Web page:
Lagoon Restoration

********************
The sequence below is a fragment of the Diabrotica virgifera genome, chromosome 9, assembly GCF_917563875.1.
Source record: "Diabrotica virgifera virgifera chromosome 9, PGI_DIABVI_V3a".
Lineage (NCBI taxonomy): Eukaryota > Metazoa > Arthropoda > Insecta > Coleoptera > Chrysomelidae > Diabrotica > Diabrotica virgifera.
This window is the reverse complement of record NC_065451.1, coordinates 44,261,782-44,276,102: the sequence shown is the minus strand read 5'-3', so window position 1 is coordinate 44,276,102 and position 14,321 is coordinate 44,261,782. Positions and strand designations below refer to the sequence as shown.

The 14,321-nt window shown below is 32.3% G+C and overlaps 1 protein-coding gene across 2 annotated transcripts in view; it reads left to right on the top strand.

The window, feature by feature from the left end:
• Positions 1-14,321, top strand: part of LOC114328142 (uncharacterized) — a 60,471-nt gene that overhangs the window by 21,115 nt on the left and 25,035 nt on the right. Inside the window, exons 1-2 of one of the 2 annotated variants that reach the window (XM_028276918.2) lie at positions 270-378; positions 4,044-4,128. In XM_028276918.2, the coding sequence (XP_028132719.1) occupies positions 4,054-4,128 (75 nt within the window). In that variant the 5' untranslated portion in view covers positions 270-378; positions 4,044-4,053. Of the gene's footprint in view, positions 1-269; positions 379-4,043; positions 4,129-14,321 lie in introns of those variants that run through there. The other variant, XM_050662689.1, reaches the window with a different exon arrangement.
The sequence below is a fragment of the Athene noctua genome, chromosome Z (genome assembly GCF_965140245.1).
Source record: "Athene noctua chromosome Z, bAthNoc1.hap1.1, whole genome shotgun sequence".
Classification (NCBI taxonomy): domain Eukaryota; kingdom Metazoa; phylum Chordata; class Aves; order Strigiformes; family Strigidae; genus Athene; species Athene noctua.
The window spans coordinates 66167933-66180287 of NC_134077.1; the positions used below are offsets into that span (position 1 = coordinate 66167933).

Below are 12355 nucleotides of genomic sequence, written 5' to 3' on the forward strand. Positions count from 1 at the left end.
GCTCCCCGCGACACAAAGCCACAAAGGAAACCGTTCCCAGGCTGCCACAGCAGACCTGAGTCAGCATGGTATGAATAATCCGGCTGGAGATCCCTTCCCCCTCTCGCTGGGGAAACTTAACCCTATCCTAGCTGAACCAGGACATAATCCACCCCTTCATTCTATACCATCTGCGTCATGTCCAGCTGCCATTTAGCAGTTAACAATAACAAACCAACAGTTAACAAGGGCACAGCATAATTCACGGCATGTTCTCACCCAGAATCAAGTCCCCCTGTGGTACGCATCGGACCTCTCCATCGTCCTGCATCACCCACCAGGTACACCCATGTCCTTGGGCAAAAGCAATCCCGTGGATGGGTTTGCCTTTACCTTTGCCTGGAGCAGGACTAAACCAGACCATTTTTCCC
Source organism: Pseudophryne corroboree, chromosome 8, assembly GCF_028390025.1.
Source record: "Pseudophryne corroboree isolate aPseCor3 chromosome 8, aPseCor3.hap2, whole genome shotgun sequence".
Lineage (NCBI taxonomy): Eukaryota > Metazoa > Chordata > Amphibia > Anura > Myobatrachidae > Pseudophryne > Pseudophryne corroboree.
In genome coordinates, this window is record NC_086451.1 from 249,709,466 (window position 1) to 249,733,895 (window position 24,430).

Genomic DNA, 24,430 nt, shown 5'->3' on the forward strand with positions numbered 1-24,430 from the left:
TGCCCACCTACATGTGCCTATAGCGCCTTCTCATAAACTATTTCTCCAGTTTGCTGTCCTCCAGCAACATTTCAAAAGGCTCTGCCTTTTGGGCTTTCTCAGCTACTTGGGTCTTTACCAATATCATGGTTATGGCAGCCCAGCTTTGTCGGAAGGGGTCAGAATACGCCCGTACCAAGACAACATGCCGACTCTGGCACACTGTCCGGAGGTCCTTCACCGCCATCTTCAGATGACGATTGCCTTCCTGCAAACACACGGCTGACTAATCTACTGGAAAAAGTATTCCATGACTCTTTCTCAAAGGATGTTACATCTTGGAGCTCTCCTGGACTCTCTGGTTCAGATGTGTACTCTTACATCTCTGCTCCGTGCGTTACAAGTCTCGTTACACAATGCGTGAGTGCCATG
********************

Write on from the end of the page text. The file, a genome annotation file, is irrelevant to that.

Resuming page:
Globally, lagoons were among the first ecosystems to receive international attention through the “Convention on Wetlands of International Importance” in 1971. Ghana is signatory to this Convention. Unfortunately, conservation of lagoons in Ghana has become a matter of crucial concern in view of their present use in terms of actions and inactions - that is limiting their productive capacity in providing critical ecosystem services and support for fisheries production. This situation has led many lagoons in Ghana to become endangered or approached near extinction. Governmental and private interventions have provided mixed results and efforts towards restoration have proved futile. The Centre for Coastal Management (CCM) led by the Coordinator, Prof. John Blay is contributing to long-term effort towards the restoration of a closed lagoon in Half Asini (Awiane Aluonu) which is under serious threat of extinction due to pollution and other forms of degradation. Through this program, CCM is collaborating with technical experts, Dr. Daniel Adjei-Boateng and Dr. Regina Edziyie both scientists from the Department of Fisheries and Watershed Management of the Kwame Nkrumah University of Science and Technology (KNUST) It is intended to use the ecosystem-based approach to conduct boundary surveys on the lagoon to inform local Government Agencies and other stakeholders in advocating for its conservation and the creation of necessary bye-laws on their wise use. This activity is one of over twenty (20) activities being implemented under the USAID/UCC Fisheries and Coastal Management Capacity Development Project.